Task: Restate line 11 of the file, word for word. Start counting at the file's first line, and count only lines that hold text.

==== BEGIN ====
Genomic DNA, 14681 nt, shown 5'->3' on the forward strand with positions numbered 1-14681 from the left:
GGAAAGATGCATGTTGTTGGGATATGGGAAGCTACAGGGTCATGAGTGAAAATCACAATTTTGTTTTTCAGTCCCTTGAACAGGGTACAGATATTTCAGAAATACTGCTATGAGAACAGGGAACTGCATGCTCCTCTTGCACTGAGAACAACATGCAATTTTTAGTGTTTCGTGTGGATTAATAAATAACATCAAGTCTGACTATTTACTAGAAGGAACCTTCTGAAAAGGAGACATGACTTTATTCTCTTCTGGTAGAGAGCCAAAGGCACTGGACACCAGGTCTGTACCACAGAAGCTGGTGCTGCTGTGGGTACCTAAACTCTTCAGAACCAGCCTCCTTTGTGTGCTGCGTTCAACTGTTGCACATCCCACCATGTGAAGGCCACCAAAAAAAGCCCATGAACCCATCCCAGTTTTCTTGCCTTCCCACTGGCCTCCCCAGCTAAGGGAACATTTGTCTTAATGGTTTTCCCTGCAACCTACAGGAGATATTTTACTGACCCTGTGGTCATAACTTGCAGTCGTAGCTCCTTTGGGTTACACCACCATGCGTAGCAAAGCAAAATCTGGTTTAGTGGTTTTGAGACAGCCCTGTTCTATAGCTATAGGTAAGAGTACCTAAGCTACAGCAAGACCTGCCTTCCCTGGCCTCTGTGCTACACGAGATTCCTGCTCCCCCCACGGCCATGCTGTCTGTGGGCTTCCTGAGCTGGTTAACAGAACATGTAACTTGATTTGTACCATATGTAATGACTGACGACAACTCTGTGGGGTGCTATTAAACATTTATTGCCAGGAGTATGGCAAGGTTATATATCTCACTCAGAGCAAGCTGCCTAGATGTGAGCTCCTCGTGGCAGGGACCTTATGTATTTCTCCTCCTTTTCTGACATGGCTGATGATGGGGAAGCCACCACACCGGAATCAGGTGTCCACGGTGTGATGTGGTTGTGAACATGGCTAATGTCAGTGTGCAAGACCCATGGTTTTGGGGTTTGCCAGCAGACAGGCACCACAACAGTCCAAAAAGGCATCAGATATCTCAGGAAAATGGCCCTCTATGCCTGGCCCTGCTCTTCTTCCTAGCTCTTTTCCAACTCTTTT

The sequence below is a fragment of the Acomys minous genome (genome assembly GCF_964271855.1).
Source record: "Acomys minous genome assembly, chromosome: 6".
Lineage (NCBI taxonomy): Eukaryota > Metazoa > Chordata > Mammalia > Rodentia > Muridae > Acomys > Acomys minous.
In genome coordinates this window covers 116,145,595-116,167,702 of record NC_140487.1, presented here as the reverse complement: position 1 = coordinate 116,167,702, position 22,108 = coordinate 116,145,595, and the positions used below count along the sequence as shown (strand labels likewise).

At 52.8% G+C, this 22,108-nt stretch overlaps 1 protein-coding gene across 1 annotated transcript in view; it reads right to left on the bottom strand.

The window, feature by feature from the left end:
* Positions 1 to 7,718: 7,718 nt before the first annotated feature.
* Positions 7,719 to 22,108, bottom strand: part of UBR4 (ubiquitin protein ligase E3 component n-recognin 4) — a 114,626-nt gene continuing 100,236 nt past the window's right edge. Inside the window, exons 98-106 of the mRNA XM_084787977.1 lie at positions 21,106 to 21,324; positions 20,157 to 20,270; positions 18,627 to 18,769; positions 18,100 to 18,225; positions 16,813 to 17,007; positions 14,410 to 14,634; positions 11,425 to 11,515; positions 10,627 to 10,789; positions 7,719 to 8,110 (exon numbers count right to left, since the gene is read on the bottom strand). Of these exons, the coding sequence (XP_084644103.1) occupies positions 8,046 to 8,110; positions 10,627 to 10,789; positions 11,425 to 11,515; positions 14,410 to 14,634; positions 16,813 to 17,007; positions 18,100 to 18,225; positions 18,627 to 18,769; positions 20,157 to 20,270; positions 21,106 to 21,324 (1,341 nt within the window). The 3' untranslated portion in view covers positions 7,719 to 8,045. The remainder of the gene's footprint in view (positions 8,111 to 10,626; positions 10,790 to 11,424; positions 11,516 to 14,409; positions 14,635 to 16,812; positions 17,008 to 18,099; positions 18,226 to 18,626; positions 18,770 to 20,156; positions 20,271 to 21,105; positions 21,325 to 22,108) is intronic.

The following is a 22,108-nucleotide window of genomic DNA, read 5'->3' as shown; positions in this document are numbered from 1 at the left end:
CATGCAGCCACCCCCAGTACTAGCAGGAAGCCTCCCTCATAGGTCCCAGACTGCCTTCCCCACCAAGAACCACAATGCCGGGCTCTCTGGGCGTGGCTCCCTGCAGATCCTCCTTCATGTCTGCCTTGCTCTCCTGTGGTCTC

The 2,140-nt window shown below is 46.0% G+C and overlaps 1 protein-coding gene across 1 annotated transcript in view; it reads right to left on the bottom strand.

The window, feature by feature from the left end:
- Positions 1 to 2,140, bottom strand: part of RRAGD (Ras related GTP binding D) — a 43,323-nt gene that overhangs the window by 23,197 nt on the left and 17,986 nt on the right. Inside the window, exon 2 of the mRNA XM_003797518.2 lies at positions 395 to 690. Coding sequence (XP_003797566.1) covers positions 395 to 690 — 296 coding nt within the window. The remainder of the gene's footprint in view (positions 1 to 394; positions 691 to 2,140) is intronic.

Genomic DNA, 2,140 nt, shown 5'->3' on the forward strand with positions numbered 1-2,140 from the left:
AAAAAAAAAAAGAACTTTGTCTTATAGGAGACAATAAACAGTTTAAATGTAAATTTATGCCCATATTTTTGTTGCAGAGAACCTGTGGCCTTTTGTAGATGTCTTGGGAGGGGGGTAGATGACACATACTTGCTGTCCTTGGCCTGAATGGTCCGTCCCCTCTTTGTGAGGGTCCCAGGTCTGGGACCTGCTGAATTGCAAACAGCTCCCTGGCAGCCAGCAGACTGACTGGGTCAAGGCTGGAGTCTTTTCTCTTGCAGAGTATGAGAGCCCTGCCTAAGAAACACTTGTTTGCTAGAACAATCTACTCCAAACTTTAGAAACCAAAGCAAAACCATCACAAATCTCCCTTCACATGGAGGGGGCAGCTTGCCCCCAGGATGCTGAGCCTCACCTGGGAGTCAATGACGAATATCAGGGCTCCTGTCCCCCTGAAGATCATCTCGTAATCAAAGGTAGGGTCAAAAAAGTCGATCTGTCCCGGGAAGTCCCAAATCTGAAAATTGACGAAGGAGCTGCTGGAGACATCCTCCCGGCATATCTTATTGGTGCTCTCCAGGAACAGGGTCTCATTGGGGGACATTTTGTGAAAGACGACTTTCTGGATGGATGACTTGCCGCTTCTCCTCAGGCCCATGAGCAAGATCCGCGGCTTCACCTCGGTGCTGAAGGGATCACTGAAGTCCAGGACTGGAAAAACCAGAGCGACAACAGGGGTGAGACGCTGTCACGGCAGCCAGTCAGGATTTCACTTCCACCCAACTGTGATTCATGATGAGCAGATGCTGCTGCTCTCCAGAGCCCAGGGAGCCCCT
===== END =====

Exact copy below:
The following is a 22,108-nucleotide window of genomic DNA, read 5'->3' as shown; positions in this document are numbered from 1 at the left end: